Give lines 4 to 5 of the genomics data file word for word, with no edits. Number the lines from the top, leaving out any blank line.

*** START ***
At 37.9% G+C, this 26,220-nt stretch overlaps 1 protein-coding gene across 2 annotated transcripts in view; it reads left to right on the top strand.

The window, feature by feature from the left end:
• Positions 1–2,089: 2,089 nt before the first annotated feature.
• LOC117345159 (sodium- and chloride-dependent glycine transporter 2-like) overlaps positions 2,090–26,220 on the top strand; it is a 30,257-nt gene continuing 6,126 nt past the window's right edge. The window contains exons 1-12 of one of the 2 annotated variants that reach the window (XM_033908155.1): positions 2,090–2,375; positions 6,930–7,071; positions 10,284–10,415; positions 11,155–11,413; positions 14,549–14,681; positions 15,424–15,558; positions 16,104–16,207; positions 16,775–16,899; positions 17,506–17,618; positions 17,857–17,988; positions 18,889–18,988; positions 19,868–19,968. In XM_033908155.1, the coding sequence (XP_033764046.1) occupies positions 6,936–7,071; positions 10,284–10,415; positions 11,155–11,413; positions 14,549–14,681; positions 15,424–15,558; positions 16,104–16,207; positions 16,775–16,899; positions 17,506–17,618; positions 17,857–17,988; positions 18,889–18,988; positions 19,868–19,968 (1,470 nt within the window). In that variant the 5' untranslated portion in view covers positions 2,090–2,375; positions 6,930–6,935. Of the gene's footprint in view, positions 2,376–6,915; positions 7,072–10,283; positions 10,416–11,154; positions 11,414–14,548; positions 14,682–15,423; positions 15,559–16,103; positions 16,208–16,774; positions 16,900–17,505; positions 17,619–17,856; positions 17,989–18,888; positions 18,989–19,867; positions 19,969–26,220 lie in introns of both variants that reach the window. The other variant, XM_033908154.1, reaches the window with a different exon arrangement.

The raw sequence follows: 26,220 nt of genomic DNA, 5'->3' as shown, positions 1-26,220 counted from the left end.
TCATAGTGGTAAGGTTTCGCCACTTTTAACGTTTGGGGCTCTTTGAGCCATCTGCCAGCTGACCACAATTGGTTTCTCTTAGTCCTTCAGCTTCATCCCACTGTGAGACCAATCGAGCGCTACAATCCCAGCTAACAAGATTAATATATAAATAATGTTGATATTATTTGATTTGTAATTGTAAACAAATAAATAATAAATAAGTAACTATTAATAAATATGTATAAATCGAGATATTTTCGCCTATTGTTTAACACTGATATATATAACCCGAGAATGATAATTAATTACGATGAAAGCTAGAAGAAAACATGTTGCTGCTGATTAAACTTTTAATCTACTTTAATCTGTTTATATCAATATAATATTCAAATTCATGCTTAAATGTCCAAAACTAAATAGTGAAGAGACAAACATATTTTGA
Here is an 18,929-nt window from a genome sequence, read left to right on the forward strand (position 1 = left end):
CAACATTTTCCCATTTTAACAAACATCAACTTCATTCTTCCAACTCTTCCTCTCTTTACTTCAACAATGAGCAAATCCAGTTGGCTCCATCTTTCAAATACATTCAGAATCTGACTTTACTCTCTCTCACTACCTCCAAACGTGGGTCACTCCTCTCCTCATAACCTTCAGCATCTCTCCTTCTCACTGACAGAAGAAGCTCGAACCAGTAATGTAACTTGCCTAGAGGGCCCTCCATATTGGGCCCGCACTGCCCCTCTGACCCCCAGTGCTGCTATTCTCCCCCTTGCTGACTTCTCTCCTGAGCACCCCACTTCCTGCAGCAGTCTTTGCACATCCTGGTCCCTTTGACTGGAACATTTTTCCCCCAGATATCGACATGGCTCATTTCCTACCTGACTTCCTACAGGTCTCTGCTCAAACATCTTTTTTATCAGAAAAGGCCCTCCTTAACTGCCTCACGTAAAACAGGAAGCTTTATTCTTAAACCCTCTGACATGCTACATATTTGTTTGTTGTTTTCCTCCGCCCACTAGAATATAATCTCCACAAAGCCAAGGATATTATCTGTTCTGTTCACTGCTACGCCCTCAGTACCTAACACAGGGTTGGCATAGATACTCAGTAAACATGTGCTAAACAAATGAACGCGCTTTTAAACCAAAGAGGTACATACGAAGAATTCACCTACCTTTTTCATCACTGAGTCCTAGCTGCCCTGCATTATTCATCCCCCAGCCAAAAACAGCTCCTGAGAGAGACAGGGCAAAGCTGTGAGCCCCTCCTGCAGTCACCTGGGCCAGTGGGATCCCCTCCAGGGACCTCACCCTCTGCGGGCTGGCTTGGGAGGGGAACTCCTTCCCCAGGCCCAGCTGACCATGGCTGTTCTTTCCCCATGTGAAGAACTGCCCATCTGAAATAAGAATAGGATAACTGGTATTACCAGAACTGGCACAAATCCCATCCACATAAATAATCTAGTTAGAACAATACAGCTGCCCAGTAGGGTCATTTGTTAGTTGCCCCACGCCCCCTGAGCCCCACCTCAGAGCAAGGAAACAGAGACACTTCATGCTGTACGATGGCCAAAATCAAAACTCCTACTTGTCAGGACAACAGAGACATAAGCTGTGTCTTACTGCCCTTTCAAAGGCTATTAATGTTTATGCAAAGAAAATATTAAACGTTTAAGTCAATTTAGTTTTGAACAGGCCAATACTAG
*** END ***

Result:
• LOC117345159 (sodium- and chloride-dependent glycine transporter 2-like) overlaps positions 2,090–26,220 on the top strand; it is a 30,257-nt gene continuing 6,126 nt past the window's right edge. The window contains exons 1-12 of one of the 2 annotated variants that reach the window (XM_033908155.1): positions 2,090–2,375; positions 6,930–7,071; positions 10,284–10,415; positions 11,155–11,413; positions 14,549–14,681; positions 15,424–15,558; positions 16,104–16,207; positions 16,775–16,899; positions 17,506–17,618; positions 17,857–17,988; positions 18,889–18,988; positions 19,868–19,968. In XM_033908155.1, the coding sequence (XP_033764046.1) occupies positions 6,936–7,071; positions 10,284–10,415; positions 11,155–11,413; positions 14,549–14,681; positions 15,424–15,558; positions 16,104–16,207; positions 16,775–16,899; positions 17,506–17,618; positions 17,857–17,988; positions 18,889–18,988; positions 19,868–19,968 (1,470 nt within the window). In that variant the 5' untranslated portion in view covers positions 2,090–2,375; positions 6,930–6,935. Of the gene's footprint in view, positions 2,376–6,915; positions 7,072–10,283; positions 10,416–11,154; positions 11,414–14,548; positions 14,682–15,423; positions 15,559–16,103; positions 16,208–16,774; positions 16,900–17,505; positions 17,619–17,856; positions 17,989–18,888; positions 18,989–19,867; positions 19,969–26,220 lie in introns of both variants that reach the window. The other variant, XM_033908154.1, reaches the window with a different exon arrangement.

The raw sequence follows: 26,220 nt of genomic DNA, 5'->3' as shown, positions 1-26,220 counted from the left end.